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Farabundo Martí
Augustín Farabundo Martí Rodríguez (May 5, 1893 – February 1, 1932) was a social activist and Communist leader in El Salvadormarker.

Early life

Martí was born in Teotepequemarker, a farming community located in Departamento de La Libertad, El Salvador. After graduating from the "Salesian Secondary School" of Saint Cecilia of Santa Tecla, he entered the University of El Salvador in San Salvadormarker. Early on, Martí recognized the exploitation of the country's poor for the profit of the rich, and he became known as a Salvadoran revolutionary and a martyr for the Salvadoran Left.

Revolutionary Activity

Categorized as a hard-working and intelligent young man, he decided to drop out of his Political Science and Jurisprudence program at the University of El Salvador to fight for his community and nation. In 1920, he was arrested for taking part along with other students in a protest against the Meléndez-Quiñonez dynasty, which was then ruling the country. His arrest subsequently led to his exile from the country, and he took up residence in Guatemala and Mexico until his return to El Salvador in 1925. Returning from exile, Martí was appointed as a representative to go to the conference of the Anti-Imperialist League of the Americas in New York Citymarker, New York. Upon arriving in New York, he was once again arrested, but later released. In the meantime, he also worked with Nicaraguanmarker revolutionary leader Augusto César Sandino, although they parted ways over political disagreements.

Martí became involved in the founding of the Communist Party of Central America, and led a communist alternative to the Red Crossmarker called Socorro Rojo Internacionál, serving as one of its representatives. Their goal was to help poor and underprivileged Salvadorans through the use of socialist ideology. In December 1930, at the height of the country's economic and social depression, Farabundo Martí was once again exiled due to his popularity among the nation's poor and rumors of his upcoming nomination for President the following year.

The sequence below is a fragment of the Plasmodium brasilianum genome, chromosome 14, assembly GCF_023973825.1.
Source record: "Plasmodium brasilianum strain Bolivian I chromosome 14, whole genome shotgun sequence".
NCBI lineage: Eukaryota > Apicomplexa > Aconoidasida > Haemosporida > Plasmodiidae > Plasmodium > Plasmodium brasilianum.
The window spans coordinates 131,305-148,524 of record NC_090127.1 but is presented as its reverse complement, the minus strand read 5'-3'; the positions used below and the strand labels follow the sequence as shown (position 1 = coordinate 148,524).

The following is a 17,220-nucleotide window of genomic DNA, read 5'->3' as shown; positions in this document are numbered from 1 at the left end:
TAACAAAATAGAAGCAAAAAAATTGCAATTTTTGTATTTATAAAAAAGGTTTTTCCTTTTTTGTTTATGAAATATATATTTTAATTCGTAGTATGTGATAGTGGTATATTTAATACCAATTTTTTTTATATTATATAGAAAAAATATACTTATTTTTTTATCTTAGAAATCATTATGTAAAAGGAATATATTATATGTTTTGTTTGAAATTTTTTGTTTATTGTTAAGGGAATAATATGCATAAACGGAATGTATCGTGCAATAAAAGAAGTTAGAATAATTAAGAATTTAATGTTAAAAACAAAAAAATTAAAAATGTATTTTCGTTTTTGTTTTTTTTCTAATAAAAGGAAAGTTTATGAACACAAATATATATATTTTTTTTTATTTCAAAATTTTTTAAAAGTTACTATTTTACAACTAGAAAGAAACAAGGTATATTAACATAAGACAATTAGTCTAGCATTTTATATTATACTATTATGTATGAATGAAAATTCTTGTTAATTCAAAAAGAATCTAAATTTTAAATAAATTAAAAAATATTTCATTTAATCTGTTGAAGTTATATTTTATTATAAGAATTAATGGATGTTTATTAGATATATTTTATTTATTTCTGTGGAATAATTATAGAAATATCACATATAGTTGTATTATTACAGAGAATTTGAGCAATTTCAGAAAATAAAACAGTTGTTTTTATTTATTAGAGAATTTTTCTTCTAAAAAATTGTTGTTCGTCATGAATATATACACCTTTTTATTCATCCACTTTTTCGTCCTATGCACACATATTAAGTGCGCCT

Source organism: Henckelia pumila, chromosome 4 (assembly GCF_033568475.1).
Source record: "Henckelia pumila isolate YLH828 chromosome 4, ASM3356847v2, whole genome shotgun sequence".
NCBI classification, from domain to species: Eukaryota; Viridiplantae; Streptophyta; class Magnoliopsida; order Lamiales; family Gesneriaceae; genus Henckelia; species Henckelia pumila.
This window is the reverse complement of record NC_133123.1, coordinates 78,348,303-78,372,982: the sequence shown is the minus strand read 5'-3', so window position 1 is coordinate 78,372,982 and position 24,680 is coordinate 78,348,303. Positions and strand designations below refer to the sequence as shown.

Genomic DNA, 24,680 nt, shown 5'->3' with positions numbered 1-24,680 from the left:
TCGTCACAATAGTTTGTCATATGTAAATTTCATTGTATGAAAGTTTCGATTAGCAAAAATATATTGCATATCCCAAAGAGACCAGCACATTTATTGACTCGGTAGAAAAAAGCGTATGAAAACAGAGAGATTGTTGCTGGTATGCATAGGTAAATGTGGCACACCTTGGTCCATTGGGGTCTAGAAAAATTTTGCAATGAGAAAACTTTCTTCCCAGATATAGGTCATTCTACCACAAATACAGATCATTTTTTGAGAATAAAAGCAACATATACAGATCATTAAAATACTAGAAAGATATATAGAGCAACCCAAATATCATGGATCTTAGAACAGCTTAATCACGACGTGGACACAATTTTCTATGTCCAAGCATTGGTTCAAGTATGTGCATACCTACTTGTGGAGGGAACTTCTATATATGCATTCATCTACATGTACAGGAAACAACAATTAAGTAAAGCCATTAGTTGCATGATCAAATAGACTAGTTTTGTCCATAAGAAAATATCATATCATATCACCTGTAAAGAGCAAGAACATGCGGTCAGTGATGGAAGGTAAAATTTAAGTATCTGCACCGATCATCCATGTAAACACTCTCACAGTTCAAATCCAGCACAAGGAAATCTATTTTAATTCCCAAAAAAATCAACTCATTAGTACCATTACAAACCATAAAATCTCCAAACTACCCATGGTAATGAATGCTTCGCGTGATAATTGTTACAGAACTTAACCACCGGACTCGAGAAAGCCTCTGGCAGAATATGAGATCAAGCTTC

Attempt at a Revolution and Death

Once the new president was elected in 1931, Martí returned to El Salvador, and along with Alfonso Luna and Mario Zapata, began the movement that was later truncated by the military. They helped start a guerrilla revolt of indigenous farmers. In the government reprisals against the movement, over 30,000 indigenous people were killed in 1932, which became known as La Matanza (The Slaughter). The peasant uprising against dictator Maximiliano Hernández Martínez was crushed by the Salvadoran military ten days after it had begun. The Communist-led rebellion, fomented by collapsing coffee prices, enjoyed some initial success, but was soon drowned in a bloodbath. President Hernández Martínezmarker, who had himself toppled an elected government only weeks earlier, had the defeated Martí shot after a perfunctory hearing.

Legacy

Martí remains a martyr figure for El Salvador’s Left, and he is the namesake of the leftist Salvadoran political party Farabundo Martí National Liberation Front (FMLN) (Frente Farabundo Martí para la Liberación Nacional), which fought a bloody guerrilla war against the Salvadoran military government (backed by the U.S.) in the 1980s. That war is to this day renowned for grave human rights violations committed by both sides. The FMLN is today one of El Salvador’s two major political parties.

Notes

  1. Página Oficial de la Juventud Farabundo Martí at jfarabundomarti.org


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